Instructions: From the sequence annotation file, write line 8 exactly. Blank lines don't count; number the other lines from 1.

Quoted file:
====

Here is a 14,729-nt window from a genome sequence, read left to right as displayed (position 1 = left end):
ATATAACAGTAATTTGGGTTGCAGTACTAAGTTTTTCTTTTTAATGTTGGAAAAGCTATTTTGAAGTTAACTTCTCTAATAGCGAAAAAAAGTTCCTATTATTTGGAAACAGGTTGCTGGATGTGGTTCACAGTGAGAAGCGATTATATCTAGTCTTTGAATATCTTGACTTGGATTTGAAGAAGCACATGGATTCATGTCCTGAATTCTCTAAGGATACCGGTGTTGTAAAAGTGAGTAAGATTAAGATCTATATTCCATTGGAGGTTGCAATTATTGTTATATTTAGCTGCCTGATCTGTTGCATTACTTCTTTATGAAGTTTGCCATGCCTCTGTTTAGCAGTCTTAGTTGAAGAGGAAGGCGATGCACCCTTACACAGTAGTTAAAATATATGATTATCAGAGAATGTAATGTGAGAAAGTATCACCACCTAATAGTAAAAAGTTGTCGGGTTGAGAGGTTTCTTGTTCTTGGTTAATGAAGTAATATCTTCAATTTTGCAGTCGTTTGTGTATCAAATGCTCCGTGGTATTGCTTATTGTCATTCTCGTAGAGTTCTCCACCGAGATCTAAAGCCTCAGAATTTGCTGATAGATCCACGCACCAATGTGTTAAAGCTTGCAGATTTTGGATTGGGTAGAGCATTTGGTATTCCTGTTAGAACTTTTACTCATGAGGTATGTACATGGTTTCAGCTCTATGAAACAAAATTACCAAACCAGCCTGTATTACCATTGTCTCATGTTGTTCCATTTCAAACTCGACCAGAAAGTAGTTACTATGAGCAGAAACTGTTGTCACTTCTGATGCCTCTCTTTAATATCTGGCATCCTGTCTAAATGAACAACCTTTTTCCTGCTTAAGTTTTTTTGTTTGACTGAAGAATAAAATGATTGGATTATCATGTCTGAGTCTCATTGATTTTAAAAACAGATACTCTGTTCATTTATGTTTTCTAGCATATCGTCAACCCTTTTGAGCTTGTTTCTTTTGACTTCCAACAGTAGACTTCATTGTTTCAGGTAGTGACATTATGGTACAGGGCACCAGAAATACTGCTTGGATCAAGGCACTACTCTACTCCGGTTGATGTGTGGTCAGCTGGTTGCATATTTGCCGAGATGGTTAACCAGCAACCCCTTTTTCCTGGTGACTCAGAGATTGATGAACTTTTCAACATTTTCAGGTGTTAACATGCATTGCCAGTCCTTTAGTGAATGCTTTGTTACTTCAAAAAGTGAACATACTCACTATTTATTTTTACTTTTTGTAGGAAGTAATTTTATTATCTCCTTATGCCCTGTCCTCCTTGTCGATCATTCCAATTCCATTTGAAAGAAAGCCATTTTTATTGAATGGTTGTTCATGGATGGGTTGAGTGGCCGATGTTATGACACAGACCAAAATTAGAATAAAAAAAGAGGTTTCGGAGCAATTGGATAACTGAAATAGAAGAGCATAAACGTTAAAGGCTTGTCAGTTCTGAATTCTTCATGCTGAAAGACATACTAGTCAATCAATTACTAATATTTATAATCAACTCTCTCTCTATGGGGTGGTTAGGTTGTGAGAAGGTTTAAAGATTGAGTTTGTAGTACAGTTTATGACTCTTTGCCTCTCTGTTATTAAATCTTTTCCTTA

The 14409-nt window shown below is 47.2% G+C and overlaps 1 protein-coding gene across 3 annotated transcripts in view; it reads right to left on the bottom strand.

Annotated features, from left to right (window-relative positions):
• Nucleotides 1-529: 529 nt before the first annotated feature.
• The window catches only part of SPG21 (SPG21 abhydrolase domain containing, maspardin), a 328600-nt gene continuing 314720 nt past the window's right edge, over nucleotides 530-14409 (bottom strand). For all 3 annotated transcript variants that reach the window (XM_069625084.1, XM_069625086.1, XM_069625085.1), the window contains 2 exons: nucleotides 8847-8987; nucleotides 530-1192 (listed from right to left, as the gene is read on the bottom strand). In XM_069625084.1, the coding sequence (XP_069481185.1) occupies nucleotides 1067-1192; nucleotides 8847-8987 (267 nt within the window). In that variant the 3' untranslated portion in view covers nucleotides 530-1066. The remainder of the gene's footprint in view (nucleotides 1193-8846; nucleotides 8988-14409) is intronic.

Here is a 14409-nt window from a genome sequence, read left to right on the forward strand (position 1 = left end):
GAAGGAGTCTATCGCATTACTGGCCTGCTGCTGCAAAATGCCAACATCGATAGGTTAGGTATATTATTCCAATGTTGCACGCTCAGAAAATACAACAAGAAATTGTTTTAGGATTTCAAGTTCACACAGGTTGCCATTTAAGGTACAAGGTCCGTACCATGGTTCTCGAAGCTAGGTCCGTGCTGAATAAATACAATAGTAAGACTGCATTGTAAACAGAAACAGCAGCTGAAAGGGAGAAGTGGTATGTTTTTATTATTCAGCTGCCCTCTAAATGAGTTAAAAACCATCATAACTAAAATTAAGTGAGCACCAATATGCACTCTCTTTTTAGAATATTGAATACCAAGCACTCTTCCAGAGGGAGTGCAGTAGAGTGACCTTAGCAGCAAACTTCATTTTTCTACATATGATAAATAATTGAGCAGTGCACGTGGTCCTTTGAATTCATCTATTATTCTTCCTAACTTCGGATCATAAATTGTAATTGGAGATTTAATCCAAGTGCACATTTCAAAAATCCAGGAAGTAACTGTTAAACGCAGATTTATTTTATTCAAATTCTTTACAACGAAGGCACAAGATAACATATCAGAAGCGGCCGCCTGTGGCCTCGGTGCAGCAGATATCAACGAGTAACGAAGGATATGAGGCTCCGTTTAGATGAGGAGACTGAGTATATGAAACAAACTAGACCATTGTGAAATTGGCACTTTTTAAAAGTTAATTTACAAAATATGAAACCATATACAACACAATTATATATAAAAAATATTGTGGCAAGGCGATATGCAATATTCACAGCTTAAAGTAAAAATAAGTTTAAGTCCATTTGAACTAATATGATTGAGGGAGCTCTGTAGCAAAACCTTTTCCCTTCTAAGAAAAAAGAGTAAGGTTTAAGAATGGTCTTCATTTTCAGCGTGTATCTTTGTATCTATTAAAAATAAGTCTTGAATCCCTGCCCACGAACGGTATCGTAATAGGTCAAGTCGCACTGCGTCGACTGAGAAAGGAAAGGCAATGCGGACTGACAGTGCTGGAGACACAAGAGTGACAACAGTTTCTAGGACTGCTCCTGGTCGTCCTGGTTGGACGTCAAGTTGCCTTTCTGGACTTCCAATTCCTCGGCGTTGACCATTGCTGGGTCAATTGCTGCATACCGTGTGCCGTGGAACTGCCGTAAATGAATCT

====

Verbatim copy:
GAAGGAGTCTATCGCATTACTGGCCTGCTGCTGCAAAATGCCAACATCGATAGGTTAGGTATATTATTCCAATGTTGCACGCTCAGAAAATACAACAAGAAATTGTTTTAGGATTTCAAGTTCACACAGGTTGCCATTTAAGGTACAAGGTCCGTACCATGGTTCTCGAAGCTAGGTCCGTGCTGAATAAATACAATAGTAAGACTGCATTGTAAACAGAAACAGCAGCTGAAAGGGAGAAGTGGTATGTTTTTATTATTCAGCTGCCCTCTAAATGAGTTAAAAACCATCATAACTAAAATTAAGTGAGCACCAATATGCACTCTCTTTTTAGAATATTGAATACCAAGCACTCTTCCAGAGGGAGTGCAGTAGAGTGACCTTAGCAGCAAACTTCATTTTTCTACATATGATAAATAATTGAGCAGTGCACGTGGTCCTTTGAATTCATCTATTATTCTTCCTAACTTCGGATCATAAATTGTAATTGGAGATTTAATCCAAGTGCACATTTCAAAAATCCAGGAAGTAACTGTTAAACGCAGATTTATTTTATTCAAATTCTTTACAACGAAGGCACAAGATAACATATCAGAAGCGGCCGCCTGTGGCCTCGGTGCAGCAGATATCAACGAGTAACGAAGGATATGAGGCTCCGTTTAGATGAGGAGACTGAGTATATGAAACAAACTAGACCATTGTGAAATTGGCACTTTTTAAAAGTTAATTTACAAAATATGAAACCATATACAACACAATTATATATAAAAAATATTGTGGCAAGGCGATATGCAATATTCACAGCTTAAAGTAAAAATAAGTTTAAGTCCATTTGAACTAATATGATTGAGGGAGCTCTGTAGCAAAACCTTTTCCCTTCTAAGAAAAAAGAGTAAGGTTTAAGAATGGTCTTCATTTTCAGCGTGTATCTTTGTATCTATTAAAAATAAGTCTTGAATCCCTGCCCACGAACGGTATCGTAATAGGTCAAGTCGCACTGCGTCGACTGAGAAAGGAAAGGCAATGCGGACTGACAGTGCTGGAGACACAAGAGTGACAACAGTTTCTAGGACTGCTCCTGGTCGTCCTGGTTGGACGTCAAGTTGCCTTTCTGGACTTCCAATTCCTCGGCGTTGACCATTGCTGGGTCAATTGCTGCATACCGTGTGCCGTGGAACTGCCGTAAATGAATCT